Protocol and Password Compatibility
Passwords may be stored in a DB in many forms. Clear-text, MD5 hashed, crypt'd, NT hash, or other methods are all commonly used. Authentication protocols used in RADIUS are not always compatible with the way the passwords have been stored. The following table shows which protocol is compatible with what kind of password.
|MD5 hash||Salted MD5 hash||SHA1 hash||Salted SHA1 hash||Unix Crypt|
If the correspoding cell is green (i.e. has a '✓' check mark), it means that the corresonding password storage method and the protocol are compatible, and that authentication is possible.
If the corresponding cell is red (i.e. has an 'x'), it means that the corresonding password storage method and the protocol are not compatible, and that authentication is not possible.
For EAP-TTLS, look up the tunneled protocol in the above table. For the purposes of this table, the tunneled session is just another RADIUS authentication request. So for EAP-TTLS, with tunneled PAP, look up PAP in the above table.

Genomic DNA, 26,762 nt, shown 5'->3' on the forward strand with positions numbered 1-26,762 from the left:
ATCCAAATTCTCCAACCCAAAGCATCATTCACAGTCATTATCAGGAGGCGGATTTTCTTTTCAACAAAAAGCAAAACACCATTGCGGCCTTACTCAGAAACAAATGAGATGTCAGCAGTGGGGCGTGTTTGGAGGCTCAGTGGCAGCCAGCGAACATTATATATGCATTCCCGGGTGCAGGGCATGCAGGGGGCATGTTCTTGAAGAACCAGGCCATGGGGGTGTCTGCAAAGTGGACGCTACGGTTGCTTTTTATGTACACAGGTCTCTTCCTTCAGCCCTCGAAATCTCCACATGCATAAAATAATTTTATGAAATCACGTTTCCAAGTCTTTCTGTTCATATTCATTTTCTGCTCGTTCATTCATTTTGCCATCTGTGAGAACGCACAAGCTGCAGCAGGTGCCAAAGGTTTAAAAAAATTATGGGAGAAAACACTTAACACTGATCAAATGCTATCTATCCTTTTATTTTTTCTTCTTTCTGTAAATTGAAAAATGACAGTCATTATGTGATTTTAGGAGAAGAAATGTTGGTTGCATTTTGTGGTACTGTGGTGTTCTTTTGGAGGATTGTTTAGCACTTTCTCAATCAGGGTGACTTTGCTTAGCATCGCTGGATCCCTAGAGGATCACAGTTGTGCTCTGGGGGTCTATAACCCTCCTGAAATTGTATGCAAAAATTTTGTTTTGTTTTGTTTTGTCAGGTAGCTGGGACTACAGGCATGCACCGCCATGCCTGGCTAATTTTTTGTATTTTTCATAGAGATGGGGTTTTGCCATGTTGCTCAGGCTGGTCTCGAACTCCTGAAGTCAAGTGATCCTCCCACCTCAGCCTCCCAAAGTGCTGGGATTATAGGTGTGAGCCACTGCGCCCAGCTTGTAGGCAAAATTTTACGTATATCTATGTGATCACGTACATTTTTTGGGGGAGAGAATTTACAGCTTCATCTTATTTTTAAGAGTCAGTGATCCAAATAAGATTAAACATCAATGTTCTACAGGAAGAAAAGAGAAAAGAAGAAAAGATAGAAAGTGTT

Similarly, PEAP normally contains EAP-MSCHAPv2 in the tunneled session, so its row in the table is identical to the EAP-MSCHAPv2 row, which is in turn identical to the MS-CHAP row.
We do not list EAP-TLS in the above table, because it performs authentication with certificates, and doesn't use passwords.
Many people store passwords in their databases in hashed or encrypted form. They later decide that they need to support an authentication protocol that the above table shows is incompatible with their password storage method. They then ask:
How can I make authentication protocol X work with passwords stored as Y?
The short answer is:
The password hashes, and authentication protocols were designed to be incompatible. If the cell in the above table is red, then it's impossible to make the authentication protocol use that form of the password. Your only choices are to stop trying to use that authentication protocol, or to store the passwords in a form compatible with that authentication protocol. The last choice often means asking all users to change their passwords, unfortunately.